Afghan rebels attacking Jalalabad have been hampered by poor coordination, equipment unsuitable for a siege, mine fields and bombing, Western diplomatic analysts said Tuesday.
Commenting on the first two weeks of fighting around the eastern Afghan city, the analysts said there is no indication that Jalalabad will be taken soon.
The Western-backed moujahedeen guerrillas need to coordinate pressure on Jalalabad from all sides and cut it off from Kabul, the Afghan capital, by air and road, the analysts said.
Jalalabad airport, focus of the last two weeks’ fighting, has been closed to fixed-wing aircraft since the battle began, the rebels say.
The Western analysts said the initial attack was badly organized. The guerrillas did not have enough time to involve local tribal elders or make proper attempts to win over commanders of military units in the besieged garrison.
After the unexpectedly quick capture of a government stronghold at Samarkhel, the attackers pushed on impetuously to the airport where the offensive was halted, the rebels say.
The Western diplomats said the moujahedeen equipment is more suited for guerrilla warfare than a siege. The rebels’ rockets are largely ineffective against entrenched defenders.
The moujahedeen are still confident of victory, while President Najibullah’s government says the rebel advance has been halted with heavy guerrilla casualties. It accuses Pakistani troops of assisting the rebels. Pakistan denies that its troops are in Afghanistan.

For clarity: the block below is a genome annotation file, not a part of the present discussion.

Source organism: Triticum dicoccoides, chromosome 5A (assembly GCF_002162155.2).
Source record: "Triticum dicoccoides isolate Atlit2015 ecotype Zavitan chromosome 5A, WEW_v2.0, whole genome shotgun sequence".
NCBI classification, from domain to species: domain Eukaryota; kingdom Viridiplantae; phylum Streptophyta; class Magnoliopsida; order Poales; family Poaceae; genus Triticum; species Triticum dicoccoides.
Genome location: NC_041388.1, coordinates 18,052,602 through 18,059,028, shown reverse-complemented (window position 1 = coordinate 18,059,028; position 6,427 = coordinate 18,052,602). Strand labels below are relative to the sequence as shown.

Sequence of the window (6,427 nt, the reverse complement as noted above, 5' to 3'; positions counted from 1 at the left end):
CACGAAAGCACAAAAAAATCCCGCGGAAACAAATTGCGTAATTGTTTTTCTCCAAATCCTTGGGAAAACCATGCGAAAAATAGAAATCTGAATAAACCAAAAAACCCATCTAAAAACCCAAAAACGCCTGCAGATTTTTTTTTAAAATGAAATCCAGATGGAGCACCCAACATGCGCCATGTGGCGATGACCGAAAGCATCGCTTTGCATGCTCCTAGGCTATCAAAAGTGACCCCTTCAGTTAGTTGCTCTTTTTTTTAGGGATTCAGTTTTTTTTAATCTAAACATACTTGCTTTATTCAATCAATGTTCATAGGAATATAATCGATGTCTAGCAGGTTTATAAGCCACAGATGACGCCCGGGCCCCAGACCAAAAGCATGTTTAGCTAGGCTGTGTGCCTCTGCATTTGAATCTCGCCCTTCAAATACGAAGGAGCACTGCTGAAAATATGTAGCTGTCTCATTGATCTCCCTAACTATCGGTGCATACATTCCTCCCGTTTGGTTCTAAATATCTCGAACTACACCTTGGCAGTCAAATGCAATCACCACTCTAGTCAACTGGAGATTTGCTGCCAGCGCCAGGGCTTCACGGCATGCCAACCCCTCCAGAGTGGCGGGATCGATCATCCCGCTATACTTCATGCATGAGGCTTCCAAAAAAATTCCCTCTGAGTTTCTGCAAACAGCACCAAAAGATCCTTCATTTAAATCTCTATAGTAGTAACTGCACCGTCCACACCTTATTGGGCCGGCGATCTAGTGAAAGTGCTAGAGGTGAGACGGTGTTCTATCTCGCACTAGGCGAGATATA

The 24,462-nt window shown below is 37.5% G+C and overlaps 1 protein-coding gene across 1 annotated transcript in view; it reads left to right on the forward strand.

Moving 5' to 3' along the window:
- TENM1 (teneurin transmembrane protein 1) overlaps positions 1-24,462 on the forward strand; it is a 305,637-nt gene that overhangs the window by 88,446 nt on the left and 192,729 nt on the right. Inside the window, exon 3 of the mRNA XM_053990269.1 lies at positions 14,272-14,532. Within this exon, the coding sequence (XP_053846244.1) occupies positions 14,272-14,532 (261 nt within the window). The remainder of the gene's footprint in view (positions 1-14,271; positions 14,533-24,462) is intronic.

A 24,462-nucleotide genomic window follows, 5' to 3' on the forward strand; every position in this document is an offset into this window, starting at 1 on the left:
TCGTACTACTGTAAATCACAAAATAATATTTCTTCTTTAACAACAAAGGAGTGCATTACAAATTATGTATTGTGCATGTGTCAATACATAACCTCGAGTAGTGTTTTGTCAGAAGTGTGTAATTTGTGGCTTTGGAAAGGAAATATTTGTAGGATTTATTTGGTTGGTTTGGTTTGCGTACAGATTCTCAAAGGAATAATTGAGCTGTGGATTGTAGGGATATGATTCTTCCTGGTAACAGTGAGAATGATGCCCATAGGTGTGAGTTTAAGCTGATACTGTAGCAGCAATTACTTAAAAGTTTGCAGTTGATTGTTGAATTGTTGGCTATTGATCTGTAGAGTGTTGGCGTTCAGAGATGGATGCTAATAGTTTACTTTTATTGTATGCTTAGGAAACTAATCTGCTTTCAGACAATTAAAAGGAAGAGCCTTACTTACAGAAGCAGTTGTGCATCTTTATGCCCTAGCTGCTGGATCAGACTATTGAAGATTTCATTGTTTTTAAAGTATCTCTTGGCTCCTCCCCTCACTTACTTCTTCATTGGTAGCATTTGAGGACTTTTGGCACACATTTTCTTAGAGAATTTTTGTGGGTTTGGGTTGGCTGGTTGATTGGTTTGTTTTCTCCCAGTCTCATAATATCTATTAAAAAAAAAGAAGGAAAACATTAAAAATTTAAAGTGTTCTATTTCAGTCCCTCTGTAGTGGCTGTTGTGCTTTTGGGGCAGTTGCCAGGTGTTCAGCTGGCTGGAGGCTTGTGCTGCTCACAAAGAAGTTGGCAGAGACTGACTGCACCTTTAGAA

In Kabul, Najibullah, in a speech ushering in the Afghan new year, urged the United Nations to set up monitoring posts on the Pakistani border to halt the rebel offensive.
The Afghan leader addressed his nation in a speech broadcast late Monday night as the guerrillas based in Pakistan pressed their two-week-old siege of Jalalabad.
Najibullah noted that the United Nations established checkpoints along the Soviet border to monitor the departure of Soviet soldiers, who completed their withdrawal from Afghanistan on Feb. 15, and he said the same should be done along the Pakistani border.
The Afghan year 1368, which follows an Islamic calendar different from that of most Muslim nations, began Tuesday with a bleakness caused by both weather and the weariness of war.
Although there were big turnouts at major Kabul mosques, there was little sign of celebration. A drizzle turned the streets to mud and kept most people indoors.
ANOTHER CASUALTY The Afghan rebel drive to capture the key city of Jalalabad has left hundreds dead.
Fighting has also severed Kabul-Peshawar route used by smugglers to transport Soviet goods, which meant money for border tribes that back rebels.